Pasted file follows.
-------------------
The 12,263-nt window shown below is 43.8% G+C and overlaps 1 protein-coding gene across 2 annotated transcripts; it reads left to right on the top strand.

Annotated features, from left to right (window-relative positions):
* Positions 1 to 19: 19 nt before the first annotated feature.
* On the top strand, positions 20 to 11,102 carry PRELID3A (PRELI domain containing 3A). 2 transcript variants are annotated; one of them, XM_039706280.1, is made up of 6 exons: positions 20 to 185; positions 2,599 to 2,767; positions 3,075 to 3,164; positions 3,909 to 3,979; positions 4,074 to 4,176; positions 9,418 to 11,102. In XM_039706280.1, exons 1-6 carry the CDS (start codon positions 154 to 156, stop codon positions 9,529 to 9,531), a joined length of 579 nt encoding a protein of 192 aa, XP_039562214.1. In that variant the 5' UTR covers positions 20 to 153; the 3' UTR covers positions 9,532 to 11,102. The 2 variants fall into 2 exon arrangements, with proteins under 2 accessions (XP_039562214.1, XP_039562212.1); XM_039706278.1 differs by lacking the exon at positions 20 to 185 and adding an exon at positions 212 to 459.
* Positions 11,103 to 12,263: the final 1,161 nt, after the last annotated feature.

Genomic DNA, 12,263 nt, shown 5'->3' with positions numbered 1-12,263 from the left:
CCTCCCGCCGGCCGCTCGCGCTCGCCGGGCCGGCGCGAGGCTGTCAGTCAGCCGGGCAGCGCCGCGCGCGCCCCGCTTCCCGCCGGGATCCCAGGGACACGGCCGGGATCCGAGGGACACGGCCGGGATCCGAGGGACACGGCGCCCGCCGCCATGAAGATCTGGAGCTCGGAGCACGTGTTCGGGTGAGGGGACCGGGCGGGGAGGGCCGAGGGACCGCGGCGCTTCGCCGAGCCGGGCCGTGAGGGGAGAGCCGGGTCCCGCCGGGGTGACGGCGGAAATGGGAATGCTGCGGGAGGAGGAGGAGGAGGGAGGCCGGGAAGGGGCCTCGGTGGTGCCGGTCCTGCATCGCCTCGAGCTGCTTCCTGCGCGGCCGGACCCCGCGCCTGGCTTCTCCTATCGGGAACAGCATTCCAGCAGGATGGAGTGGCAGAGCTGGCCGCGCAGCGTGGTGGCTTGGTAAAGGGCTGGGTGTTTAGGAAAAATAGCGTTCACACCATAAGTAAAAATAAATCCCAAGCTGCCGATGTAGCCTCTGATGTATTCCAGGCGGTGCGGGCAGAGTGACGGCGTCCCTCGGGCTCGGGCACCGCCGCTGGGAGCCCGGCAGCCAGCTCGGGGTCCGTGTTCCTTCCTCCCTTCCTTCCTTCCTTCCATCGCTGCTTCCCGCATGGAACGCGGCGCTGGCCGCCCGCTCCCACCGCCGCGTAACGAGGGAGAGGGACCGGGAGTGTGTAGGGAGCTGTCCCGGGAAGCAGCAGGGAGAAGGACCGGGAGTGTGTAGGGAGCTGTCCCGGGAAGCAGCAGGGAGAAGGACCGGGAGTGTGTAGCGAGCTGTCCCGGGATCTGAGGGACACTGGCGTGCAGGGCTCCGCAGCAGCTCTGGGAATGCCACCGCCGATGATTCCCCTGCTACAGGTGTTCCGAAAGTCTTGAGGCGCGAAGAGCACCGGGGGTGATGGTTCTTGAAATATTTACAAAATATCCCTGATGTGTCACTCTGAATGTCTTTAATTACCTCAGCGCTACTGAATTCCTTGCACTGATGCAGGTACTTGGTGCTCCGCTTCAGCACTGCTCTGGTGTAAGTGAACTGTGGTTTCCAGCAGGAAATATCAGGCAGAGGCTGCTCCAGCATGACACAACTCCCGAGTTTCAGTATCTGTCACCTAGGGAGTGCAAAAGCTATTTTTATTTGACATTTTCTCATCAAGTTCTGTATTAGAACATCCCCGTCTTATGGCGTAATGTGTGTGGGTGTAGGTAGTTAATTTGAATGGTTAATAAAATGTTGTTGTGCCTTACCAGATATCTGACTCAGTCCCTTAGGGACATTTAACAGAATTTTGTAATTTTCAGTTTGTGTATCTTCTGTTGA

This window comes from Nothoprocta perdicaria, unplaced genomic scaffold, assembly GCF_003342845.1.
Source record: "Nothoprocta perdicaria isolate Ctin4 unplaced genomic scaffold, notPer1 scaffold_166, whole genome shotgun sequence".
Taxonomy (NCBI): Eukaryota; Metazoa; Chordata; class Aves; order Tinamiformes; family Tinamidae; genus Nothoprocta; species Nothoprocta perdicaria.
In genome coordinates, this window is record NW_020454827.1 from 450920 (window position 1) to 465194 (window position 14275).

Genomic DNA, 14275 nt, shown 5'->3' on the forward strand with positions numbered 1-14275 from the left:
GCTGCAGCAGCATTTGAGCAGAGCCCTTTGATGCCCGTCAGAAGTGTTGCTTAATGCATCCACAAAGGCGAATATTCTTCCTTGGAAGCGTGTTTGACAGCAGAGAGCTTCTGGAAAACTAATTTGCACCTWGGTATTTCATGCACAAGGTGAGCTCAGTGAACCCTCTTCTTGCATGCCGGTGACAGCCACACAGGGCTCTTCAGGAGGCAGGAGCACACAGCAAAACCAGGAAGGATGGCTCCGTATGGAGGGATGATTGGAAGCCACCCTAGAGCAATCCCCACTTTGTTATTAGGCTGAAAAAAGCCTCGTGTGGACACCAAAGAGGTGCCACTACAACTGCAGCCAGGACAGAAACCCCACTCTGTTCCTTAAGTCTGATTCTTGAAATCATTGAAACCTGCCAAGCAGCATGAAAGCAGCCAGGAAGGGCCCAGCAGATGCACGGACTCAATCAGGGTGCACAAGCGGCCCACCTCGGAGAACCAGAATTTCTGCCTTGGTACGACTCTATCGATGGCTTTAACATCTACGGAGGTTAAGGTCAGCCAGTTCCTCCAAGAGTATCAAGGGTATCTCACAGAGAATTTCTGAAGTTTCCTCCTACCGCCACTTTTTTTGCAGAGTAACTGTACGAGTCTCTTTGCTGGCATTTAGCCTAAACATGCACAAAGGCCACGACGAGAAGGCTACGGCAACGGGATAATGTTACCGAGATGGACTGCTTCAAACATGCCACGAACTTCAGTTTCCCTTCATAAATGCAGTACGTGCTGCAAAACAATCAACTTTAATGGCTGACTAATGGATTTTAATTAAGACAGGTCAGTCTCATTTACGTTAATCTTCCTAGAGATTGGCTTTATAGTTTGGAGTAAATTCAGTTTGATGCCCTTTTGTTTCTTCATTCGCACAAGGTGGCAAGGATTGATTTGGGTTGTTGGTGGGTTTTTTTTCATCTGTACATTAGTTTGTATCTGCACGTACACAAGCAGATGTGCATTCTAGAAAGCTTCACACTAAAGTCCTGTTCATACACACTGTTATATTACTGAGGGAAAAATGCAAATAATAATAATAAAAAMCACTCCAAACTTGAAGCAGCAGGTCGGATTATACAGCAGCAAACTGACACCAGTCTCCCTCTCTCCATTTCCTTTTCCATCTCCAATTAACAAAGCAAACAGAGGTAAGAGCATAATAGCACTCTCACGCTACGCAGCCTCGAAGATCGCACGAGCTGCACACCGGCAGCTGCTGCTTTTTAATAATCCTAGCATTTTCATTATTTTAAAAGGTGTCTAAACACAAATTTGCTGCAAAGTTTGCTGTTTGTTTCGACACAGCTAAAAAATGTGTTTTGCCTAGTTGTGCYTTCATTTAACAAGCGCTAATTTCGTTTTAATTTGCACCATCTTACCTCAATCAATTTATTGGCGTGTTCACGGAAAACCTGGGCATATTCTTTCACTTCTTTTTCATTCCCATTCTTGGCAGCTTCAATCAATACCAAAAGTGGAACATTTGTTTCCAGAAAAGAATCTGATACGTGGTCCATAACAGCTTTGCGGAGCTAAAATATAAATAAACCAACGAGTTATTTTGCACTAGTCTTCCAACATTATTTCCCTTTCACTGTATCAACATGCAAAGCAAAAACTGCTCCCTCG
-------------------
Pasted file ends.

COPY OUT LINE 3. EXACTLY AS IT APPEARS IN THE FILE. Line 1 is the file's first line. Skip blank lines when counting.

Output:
* Positions 1 to 19: 19 nt before the first annotated feature.